Wednesday, July 04, 2012

An Update from Austria

I am now immersed in the first week of a six-week course in intensive German here in Innsbruck, Austria. I've taken courses in reading German but have never tried to speak it. Much of my vocabulary is rusty - which I anticipated - but I will admit that trying to eat dinner with a bunch of German-speaking Jesuits is frustrating. An extrovert, I find myself totally unable to enter into dinner conversation.

I guess learning a language is like weaving an ever-growing web that 'catches' more and more of what is said around you. It's humbling to go from being a native English speaker with a rather wide 'web' to being a student of German where my operative vocabulary is easily less than that held by toddler.

Not being readily able to say anything makes me really self-conscious when people ask me simple questions. Invariably I bungle the words, or don't answer right, and I get angry at myself for not having a command of the language. Mary, the cook at the U of D Jesuit Residence, often says, "It's better to be thought a fool than to open one's mouth and remove all doubt." I'm hewing close to this adage these days, trying my best to listen to those around me, nod when appropriate, and hope that the words are sinking into my head somehow!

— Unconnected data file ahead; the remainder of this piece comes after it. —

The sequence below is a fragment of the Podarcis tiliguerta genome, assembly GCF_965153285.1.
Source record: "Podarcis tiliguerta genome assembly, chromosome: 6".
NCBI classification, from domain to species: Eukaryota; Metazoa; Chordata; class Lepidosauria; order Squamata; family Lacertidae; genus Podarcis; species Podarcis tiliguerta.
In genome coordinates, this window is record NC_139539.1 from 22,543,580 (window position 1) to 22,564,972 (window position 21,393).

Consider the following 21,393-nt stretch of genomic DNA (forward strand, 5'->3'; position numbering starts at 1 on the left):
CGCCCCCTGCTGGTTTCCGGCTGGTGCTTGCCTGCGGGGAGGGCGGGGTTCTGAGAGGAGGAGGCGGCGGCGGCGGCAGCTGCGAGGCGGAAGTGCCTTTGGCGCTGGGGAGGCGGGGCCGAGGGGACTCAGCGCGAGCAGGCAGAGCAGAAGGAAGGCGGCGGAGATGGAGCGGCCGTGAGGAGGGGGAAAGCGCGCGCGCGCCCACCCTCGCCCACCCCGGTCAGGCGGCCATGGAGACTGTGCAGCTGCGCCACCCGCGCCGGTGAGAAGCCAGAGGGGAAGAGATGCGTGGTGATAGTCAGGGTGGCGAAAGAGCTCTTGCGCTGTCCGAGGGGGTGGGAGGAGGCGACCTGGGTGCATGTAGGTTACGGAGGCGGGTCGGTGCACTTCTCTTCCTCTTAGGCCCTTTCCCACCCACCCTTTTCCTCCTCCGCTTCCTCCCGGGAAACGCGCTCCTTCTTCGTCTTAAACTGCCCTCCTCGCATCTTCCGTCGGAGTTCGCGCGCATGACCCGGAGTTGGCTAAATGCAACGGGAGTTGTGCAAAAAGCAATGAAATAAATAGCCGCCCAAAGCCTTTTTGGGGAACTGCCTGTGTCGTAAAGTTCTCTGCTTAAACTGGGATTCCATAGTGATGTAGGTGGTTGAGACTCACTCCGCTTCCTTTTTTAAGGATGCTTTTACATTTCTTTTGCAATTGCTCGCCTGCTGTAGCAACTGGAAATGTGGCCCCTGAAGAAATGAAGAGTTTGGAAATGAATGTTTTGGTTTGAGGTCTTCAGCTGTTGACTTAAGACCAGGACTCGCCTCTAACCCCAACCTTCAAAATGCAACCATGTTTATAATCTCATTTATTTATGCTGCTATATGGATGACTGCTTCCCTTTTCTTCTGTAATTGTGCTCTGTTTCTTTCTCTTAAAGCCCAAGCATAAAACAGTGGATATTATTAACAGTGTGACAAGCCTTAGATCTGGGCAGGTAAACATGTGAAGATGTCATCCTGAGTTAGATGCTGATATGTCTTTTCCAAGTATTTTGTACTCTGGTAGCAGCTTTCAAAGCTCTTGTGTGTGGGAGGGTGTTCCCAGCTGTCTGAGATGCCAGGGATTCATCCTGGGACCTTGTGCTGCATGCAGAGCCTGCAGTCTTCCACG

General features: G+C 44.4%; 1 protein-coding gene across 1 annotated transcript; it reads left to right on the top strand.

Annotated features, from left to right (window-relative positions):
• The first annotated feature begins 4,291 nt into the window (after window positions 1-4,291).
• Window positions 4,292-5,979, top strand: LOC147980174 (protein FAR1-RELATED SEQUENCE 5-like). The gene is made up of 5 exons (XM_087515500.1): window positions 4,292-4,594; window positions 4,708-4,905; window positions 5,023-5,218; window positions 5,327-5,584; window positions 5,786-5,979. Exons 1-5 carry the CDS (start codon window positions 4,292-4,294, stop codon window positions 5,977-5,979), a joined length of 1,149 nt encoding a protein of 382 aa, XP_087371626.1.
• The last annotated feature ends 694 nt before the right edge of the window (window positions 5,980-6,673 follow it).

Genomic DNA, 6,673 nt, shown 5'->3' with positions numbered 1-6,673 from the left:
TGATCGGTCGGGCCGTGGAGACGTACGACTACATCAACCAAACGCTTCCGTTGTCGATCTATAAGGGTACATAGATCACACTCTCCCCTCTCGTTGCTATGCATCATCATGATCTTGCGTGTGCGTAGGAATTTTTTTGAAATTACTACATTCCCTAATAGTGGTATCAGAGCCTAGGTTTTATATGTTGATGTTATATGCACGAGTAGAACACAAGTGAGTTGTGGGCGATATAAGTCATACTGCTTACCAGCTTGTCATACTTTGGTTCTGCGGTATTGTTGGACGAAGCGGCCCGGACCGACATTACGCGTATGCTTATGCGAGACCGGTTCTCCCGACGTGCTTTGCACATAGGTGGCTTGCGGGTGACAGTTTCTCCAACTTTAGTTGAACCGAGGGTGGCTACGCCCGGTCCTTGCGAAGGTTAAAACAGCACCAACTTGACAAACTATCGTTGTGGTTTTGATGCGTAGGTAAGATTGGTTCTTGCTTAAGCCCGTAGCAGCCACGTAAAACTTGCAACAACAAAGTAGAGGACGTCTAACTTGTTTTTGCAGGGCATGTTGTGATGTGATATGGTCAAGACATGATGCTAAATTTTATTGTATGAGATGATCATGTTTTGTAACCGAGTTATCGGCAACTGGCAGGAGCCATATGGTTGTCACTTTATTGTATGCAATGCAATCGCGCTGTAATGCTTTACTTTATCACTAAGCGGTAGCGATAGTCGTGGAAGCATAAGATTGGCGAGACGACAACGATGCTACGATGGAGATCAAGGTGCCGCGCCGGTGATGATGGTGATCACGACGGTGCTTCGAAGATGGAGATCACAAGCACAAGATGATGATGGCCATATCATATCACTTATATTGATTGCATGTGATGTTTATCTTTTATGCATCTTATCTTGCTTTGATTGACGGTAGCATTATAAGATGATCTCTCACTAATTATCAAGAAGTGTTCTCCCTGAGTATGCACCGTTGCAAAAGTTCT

On a consoling note, I did get to visit the crypt of my hero Father Karl Rahner, SJ. As I prayed in the chapel after dinner (in English!), I prayed for his intercession. Not, to be sure, that he put German verbs into my head. Instead, I asked him to pray with me for the grace of patience, of knowing the limitations of my vocabulary and allowing the words to come to me as they will, not as I'd have them. So often we force our words about God, trying to make them beautiful, rather than allowing them to well up from our hearts and speak of the God we're coming to know and love. I get this with God...I I need to get it with German!!


Nan said...

Love your description of the web! And am glad that you are still sharing your experiences and insights with us! PAX

Barbara said...

My sympathies. It is a struggle being immersed in a language we cannot follow as well as we would like. I live in a sea of French. At least in German, every syllable is pronounced deutlich!

When I lived in Japan, I used to attend Sunday Mass at the Chapel of Our Lady of the Way, near the Jesuit high school in Hiroshima. A few Sundays of the month, there was an English Mass, otherwise it was in Japanese. I recall one very friendly Japanese Jesuit brother asking me if I would like to read one of the Scriptural passages during Mass. I guess he thought I was fluent because I could make some of the responses in Japanese. I smiled and told him Sumimasen ga, yomemasen. Or, I am so sorry, but I cannot read.

Keep in mind that German-speakers admire anyone who attempts to speak their language, perfect or not. They themselves find it fiendishly difficult to speak it well.